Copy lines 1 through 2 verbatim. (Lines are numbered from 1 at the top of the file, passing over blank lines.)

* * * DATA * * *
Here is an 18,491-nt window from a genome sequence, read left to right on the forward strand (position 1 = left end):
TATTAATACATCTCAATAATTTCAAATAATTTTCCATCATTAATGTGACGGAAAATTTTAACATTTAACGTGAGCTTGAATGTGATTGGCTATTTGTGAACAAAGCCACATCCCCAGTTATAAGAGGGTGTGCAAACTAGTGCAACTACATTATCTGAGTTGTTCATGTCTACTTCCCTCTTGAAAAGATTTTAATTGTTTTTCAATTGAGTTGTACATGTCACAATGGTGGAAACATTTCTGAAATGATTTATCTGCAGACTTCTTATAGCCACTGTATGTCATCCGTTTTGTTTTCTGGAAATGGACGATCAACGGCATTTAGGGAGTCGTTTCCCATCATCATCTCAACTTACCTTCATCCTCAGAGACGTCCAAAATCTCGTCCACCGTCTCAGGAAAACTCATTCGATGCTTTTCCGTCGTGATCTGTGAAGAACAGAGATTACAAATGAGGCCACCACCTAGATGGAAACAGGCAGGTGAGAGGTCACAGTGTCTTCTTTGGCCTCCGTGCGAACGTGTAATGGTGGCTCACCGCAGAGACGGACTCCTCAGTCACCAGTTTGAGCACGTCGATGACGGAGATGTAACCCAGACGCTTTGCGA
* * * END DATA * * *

Here is an 18,491-nt window from a genome sequence, read left to right on the forward strand (position 1 = left end):
TATTAATACATCTCAATAATTTCAAATAATTTTCCATCATTAATGTGACGGAAAATTTTAACATTTAACGTGAGCTTGAATGTGATTGGCTATTTGTGAACAAAGCCACATCCCCAGTTATAAGAGGGTGTGCAAACTAGTGCAACTACATTATCTGAGTTGTTCATGTCTACTTCCCTCTTGAAAAGATTTTAATTGTTTTTCAATTGAGTTGTACATGTCACAATGGTGGAAACATTTCTGAAATGATTTATCTGCAGACTTCTTATAGCCACTGTATGTCATCCGTTTTGTTTTCTGGAAATGGACGATCAACGGCATTTAGGGAGTCGTTTCCCATCATCATCTCAACTTACCTTCATCCTCAGAGACGTCCAAAATCTCGTCCACCGTCTCAGGAAAACTCATTCGATGCTTTTCCGTCGTGATCTGTGAAGAACAGAGATTACAAATGAGGCCACCACCTAGATGGAAACAGGCAGGTGAGAGGTCACAGTGTCTTCTTTGGCCTCCGTGCGAACGTGTAATGGTGGCTCACCGCAGAGACGGACTCCTCAGTCACCAGTTTGAGCACGTCGATGACGGAGATGTAACCCAGACGCTTTGCGA